Annual awareness efforts specifically directed at the flash flood problem in a WFO's HSA should also be implemented. One example of a successful program exists at NWSFO Albuquerque, where an annual flash flood and lightning awareness week has been incorporated since 1989. This awareness week is an opportunity to focus attention on safety rules, NWS technologies, the forecast, watch and warning program, NOAA Weather Radio (NWR), and specific areas of concern within an HSA subject to flooding or flash flooding. This awareness week is also a prime time to coordinate with emergency management officials, spotter groups and the various news media for greater dissemination of the flood and flash flood message. Several other offices in the Southern Region have similar educational and awareness programs dedicated solely to flooding and flash flooding.


Training forecasters to be much more familiar with hydrologic databases, collection platforms and stream response theory is critical. A working knowledge of basic hydrology is paramount for shift forecasters. Since more hydrology will be worked into the modernized forecast system, shift forecasters will need a greater knowledge of hydrologic processes to make hydrologically-based forecast, watch and warning decisions. A recommendation from the natural disaster survey for the northern California floods of January, 1995 (DOC 1995), was:

The Service Hydrologist must work with both the CNRFC and NWSO Sacramento to ensure an effective hydrologic program for both mainstem river flooding and flooding on the smaller tributaries. This includes making sure the staffs of all offices with hydrologic responsibility in the HSA are fully trained and have sufficient resources (E-19s, hydrologic tables, etc.) to fulfill their operational responsibilities.... ...Office managers should ensure that hydrology is a "station" function and that all staff members are aware of their responsibilities and have been adequately trained.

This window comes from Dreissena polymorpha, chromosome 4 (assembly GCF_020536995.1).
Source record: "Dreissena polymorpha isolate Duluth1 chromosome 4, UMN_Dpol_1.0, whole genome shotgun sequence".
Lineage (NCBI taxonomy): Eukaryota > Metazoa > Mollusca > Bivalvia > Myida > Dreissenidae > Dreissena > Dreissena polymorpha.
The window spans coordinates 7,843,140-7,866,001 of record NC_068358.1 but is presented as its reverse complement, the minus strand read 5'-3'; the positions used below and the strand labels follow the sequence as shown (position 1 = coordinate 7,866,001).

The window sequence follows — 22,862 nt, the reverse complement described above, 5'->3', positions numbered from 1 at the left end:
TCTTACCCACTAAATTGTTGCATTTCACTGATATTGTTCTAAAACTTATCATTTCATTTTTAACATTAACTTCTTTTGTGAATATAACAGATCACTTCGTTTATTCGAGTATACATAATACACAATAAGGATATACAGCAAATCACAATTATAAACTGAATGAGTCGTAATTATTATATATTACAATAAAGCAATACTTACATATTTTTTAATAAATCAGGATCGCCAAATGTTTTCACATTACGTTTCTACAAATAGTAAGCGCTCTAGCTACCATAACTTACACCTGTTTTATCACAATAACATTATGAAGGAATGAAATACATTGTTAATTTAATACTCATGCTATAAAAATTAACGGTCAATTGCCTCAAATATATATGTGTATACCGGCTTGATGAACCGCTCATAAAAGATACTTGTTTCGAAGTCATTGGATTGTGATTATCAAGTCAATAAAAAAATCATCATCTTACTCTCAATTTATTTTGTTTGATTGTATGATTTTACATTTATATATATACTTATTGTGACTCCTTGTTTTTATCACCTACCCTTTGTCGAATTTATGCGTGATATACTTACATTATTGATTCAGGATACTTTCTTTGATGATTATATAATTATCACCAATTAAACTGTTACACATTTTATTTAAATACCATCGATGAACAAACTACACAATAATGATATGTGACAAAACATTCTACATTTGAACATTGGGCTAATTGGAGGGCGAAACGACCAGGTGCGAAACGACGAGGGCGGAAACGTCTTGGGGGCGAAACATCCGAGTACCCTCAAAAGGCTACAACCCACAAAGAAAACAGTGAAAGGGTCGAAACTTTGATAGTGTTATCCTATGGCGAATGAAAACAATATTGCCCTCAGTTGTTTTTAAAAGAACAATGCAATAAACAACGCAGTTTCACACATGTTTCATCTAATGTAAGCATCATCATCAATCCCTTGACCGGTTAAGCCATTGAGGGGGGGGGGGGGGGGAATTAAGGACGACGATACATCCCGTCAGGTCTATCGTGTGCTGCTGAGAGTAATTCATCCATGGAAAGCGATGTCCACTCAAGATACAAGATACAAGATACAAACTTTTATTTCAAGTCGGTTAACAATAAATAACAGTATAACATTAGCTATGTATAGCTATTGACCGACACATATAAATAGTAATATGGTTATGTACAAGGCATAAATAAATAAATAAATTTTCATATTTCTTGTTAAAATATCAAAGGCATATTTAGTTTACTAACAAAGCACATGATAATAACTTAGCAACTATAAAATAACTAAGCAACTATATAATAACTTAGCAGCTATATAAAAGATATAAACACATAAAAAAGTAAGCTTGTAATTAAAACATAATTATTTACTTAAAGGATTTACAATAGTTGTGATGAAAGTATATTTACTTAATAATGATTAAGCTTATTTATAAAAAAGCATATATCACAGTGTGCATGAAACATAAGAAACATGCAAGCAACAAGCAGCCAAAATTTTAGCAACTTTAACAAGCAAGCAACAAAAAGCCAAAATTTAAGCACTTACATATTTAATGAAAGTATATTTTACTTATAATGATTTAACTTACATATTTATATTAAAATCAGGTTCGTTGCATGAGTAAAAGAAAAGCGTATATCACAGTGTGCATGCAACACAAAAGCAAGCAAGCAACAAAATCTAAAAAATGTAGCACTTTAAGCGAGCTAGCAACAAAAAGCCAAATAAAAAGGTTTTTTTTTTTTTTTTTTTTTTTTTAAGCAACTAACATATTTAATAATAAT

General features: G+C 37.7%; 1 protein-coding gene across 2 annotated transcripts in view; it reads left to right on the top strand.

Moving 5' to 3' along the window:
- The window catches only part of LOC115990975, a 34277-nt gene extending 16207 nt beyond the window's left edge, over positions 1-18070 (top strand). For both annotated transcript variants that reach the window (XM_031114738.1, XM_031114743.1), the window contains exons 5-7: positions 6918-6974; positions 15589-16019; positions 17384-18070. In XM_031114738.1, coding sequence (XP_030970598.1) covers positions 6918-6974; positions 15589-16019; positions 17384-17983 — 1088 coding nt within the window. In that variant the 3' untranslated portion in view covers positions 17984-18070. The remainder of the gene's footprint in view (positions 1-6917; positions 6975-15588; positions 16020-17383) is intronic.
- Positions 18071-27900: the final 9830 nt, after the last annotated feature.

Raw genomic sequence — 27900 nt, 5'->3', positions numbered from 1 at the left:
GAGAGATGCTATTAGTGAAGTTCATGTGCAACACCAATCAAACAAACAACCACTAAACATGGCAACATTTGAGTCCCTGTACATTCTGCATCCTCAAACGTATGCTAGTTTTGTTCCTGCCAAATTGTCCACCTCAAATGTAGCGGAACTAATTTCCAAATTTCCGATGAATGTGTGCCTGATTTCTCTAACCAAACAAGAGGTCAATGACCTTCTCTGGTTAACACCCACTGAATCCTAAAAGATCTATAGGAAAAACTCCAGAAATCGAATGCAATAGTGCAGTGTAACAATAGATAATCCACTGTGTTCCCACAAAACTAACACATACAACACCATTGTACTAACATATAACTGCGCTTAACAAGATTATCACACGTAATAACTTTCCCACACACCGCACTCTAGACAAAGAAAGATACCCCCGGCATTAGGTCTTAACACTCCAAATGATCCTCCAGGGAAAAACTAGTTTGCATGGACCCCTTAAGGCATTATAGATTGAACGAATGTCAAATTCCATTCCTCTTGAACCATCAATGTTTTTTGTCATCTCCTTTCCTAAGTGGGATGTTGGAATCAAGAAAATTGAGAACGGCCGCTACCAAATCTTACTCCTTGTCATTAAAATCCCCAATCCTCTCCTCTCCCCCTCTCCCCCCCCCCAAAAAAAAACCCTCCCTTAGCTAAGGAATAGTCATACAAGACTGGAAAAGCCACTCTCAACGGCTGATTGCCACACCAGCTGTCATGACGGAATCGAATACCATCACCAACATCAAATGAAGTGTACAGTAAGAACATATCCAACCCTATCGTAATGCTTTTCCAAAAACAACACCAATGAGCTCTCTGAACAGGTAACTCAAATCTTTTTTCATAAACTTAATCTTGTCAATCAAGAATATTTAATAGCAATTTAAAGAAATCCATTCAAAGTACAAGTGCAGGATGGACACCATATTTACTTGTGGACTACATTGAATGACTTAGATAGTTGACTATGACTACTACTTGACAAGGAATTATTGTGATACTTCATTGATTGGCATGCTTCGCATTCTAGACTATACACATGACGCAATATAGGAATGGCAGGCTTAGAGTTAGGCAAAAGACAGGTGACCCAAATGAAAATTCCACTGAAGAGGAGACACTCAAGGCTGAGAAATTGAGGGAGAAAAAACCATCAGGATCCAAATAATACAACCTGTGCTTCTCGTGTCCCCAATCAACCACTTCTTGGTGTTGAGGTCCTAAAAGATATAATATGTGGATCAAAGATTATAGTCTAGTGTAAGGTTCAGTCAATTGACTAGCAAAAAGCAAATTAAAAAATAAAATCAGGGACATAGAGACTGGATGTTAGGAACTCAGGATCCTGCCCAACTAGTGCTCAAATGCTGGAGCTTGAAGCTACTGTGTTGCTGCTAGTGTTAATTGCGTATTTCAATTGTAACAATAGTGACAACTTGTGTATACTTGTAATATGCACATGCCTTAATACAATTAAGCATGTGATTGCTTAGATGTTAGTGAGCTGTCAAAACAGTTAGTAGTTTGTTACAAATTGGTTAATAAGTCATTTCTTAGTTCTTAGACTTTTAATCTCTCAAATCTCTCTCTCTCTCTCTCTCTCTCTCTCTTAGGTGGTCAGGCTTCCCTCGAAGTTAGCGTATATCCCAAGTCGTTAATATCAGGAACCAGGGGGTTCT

The SOO, WCM, and Service Hydrologist are responsible for training on-station and for offices with potentially catastrophic flood and flash flood areas should place great emphasis on the hydrologic training of staff members.

This training should focus on making forecasters cognizant of individual stream responses within their HSA. Stream response histories of past events and potential events should be highlighted. This will help give forecasters an idea of the severity of future events helping them to issue more timely, more specific, and more accurate warnings and statements. Another recommendation from the January, 1995, California floods disaster survey suggests: